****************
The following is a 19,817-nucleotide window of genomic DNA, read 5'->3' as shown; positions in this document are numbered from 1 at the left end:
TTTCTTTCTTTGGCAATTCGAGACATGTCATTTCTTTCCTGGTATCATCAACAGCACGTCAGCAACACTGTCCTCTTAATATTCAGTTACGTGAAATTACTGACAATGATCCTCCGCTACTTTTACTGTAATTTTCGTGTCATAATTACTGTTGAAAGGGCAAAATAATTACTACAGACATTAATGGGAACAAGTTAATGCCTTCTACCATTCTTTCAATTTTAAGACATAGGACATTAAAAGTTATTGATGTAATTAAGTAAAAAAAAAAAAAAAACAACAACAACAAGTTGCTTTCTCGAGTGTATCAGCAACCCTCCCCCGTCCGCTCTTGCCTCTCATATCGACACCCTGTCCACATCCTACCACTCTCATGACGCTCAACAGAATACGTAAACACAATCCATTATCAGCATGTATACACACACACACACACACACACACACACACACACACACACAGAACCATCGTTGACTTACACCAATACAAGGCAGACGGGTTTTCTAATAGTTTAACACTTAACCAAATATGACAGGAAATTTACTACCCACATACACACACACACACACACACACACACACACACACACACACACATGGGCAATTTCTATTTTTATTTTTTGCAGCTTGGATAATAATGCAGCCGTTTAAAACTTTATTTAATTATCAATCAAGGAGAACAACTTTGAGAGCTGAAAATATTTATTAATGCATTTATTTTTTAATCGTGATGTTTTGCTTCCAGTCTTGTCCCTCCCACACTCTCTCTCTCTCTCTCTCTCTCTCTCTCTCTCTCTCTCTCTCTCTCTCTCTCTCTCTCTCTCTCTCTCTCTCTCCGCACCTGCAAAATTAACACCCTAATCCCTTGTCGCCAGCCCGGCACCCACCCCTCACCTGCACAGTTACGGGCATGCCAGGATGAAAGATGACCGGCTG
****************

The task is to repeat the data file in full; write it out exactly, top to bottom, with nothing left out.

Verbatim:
The following is a 19,817-nucleotide window of genomic DNA, read 5'->3' as shown; positions in this document are numbered from 1 at the left end:
TTTCTTTCTTTGGCAATTCGAGACATGTCATTTCTTTCCTGGTATCATCAACAGCACGTCAGCAACACTGTCCTCTTAATATTCAGTTACGTGAAATTACTGACAATGATCCTCCGCTACTTTTACTGTAATTTTCGTGTCATAATTACTGTTGAAAGGGCAAAATAATTACTACAGACATTAATGGGAACAAGTTAATGCCTTCTACCATTCTTTCAATTTTAAGACATAGGACATTAAAAGTTATTGATGTAATTAAGTAAAAAAAAAAAAAAAACAACAACAACAAGTTGCTTTCTCGAGTGTATCAGCAACCCTCCCCCGTCCGCTCTTGCCTCTCATATCGACACCCTGTCCACATCCTACCACTCTCATGACGCTCAACAGAATACGTAAACACAATCCATTATCAGCATGTATACACACACACACACACACACACACACACACACACACACACAGAACCATCGTTGACTTACACCAATACAAGGCAGACGGGTTTTCTAATAGTTTAACACTTAACCAAATATGACAGGAAATTTACTACCCACATACACACACACACACACACACACACACACACACACACACACACATGGGCAATTTCTATTTTTATTTTTTGCAGCTTGGATAATAATGCAGCCGTTTAAAACTTTATTTAATTATCAATCAAGGAGAACAACTTTGAGAGCTGAAAATATTTATTAATGCATTTATTTTTTAATCGTGATGTTTTGCTTCCAGTCTTGTCCCTCCCACACTCTCTCTCTCTCTCTCTCTCTCTCTCTCTCTCTCTCTCTCTCTCTCTCTCTCTCTCTCTCTCTCTCTCTCTCTCCGCACCTGCAAAATTAACACCCTAATCCCTTGTCGCCAGCCCGGCACCCACCCCTCACCTGCACAGTTACGGGCATGCCAGGATGAAAGATGACCGGCTG